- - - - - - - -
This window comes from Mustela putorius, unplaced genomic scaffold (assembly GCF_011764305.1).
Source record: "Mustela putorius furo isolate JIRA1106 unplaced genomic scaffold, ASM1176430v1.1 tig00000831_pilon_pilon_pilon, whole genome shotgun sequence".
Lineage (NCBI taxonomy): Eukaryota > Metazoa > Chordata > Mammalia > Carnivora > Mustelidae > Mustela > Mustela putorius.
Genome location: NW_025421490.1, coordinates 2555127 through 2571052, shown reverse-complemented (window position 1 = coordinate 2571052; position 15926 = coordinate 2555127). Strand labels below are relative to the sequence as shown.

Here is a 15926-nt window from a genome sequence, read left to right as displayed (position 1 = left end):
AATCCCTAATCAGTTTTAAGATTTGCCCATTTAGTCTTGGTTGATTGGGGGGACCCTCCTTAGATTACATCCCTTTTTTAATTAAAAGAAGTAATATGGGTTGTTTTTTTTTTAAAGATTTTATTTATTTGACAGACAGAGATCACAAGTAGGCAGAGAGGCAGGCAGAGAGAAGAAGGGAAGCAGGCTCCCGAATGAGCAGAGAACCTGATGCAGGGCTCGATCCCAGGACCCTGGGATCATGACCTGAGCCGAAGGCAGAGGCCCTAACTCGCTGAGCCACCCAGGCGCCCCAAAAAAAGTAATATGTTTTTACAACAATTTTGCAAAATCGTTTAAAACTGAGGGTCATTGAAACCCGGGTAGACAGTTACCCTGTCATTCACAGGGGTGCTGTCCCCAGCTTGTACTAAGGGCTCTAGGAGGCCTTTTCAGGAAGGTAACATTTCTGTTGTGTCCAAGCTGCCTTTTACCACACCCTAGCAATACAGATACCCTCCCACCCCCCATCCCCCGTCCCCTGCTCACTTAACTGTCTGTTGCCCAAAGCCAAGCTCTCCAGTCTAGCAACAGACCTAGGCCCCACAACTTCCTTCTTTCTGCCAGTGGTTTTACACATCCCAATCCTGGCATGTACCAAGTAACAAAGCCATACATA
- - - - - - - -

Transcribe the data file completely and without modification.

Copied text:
This window comes from Mustela putorius, unplaced genomic scaffold (assembly GCF_011764305.1).
Source record: "Mustela putorius furo isolate JIRA1106 unplaced genomic scaffold, ASM1176430v1.1 tig00000831_pilon_pilon_pilon, whole genome shotgun sequence".
Lineage (NCBI taxonomy): Eukaryota > Metazoa > Chordata > Mammalia > Carnivora > Mustelidae > Mustela > Mustela putorius.
Genome location: NW_025421490.1, coordinates 2555127 through 2571052, shown reverse-complemented (window position 1 = coordinate 2571052; position 15926 = coordinate 2555127). Strand labels below are relative to the sequence as shown.

Here is a 15926-nt window from a genome sequence, read left to right as displayed (position 1 = left end):
AATCCCTAATCAGTTTTAAGATTTGCCCATTTAGTCTTGGTTGATTGGGGGGACCCTCCTTAGATTACATCCCTTTTTTAATTAAAAGAAGTAATATGGGTTGTTTTTTTTTTAAAGATTTTATTTATTTGACAGACAGAGATCACAAGTAGGCAGAGAGGCAGGCAGAGAGAAGAAGGGAAGCAGGCTCCCGAATGAGCAGAGAACCTGATGCAGGGCTCGATCCCAGGACCCTGGGATCATGACCTGAGCCGAAGGCAGAGGCCCTAACTCGCTGAGCCACCCAGGCGCCCCAAAAAAAGTAATATGTTTTTACAACAATTTTGCAAAATCGTTTAAAACTGAGGGTCATTGAAACCCGGGTAGACAGTTACCCTGTCATTCACAGGGGTGCTGTCCCCAGCTTGTACTAAGGGCTCTAGGAGGCCTTTTCAGGAAGGTAACATTTCTGTTGTGTCCAAGCTGCCTTTTACCACACCCTAGCAATACAGATACCCTCCCACCCCCCATCCCCCGTCCCCTGCTCACTTAACTGTCTGTTGCCCAAAGCCAAGCTCTCCAGTCTAGCAACAGACCTAGGCCCCACAACTTCCTTCTTTCTGCCAGTGGTTTTACACATCCCAATCCTGGCATGTACCAAGTAACAAAGCCATACATA